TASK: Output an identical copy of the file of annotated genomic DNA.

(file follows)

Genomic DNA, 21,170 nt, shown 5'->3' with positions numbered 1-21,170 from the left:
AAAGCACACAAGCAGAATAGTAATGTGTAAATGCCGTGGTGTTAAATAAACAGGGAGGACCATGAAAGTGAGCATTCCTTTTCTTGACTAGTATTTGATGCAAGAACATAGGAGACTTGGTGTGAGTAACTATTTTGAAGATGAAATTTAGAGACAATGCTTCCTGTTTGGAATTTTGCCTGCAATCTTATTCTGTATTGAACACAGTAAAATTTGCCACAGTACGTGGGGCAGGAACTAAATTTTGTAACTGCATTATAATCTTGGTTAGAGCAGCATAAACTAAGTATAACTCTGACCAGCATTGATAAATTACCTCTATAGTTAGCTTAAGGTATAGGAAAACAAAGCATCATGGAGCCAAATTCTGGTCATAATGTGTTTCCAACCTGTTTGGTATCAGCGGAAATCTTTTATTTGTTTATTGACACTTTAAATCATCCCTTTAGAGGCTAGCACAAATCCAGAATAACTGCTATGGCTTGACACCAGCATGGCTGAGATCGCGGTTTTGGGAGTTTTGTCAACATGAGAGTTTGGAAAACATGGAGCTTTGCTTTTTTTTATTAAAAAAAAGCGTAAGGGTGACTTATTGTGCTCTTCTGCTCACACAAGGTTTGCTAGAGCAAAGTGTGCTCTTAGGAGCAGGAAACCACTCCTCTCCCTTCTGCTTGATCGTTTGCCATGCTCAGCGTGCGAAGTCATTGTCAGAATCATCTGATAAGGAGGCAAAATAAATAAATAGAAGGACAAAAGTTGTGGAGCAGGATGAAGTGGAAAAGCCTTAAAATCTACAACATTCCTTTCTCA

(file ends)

Genomic DNA, 21,170 nt, shown 5'->3' with positions numbered 1-21,170 from the left:
AAAGCACACAAGCAGAATAGTAATGTGTAAATGCCGTGGTGTTAAATAAACAGGGAGGACCATGAAAGTGAGCATTCCTTTTCTTGACTAGTATTTGATGCAAGAACATAGGAGACTTGGTGTGAGTAACTATTTTGAAGATGAAATTTAGAGACAATGCTTCCTGTTTGGAATTTTGCCTGCAATCTTATTCTGTATTGAACACAGTAAAATTTGCCACAGTACGTGGGGCAGGAACTAAATTTTGTAACTGCATTATAATCTTGGTTAGAGCAGCATAAACTAAGTATAACTCTGACCAGCATTGATAAATTACCTCTATAGTTAGCTTAAGGTATAGGAAAACAAAGCATCATGGAGCCAAATTCTGGTCATAATGTGTTTCCAACCTGTTTGGTATCAGCGGAAATCTTTTATTTGTTTATTGACACTTTAAATCATCCCTTTAGAGGCTAGCACAAATCCAGAATAACTGCTATGGCTTGACACCAGCATGGCTGAGATCGCGGTTTTGGGAGTTTTGTCAACATGAGAGTTTGGAAAACATGGAGCTTTGCTTTTTTTTATTAAAAAAAAGCGTAAGGGTGACTTATTGTGCTCTTCTGCTCACACAAGGTTTGCTAGAGCAAAGTGTGCTCTTAGGAGCAGGAAACCACTCCTCTCCCTTCTGCTTGATCGTTTGCCATGCTCAGCGTGCGAAGTCATTGTCAGAATCATCTGATAAGGAGGCAAAATAAATAAATAGAAGGACAAAAGTTGTGGAGCAGGATGAAGTGGAAAAGCCTTAAAATCTACAACATTCCTTTCTCA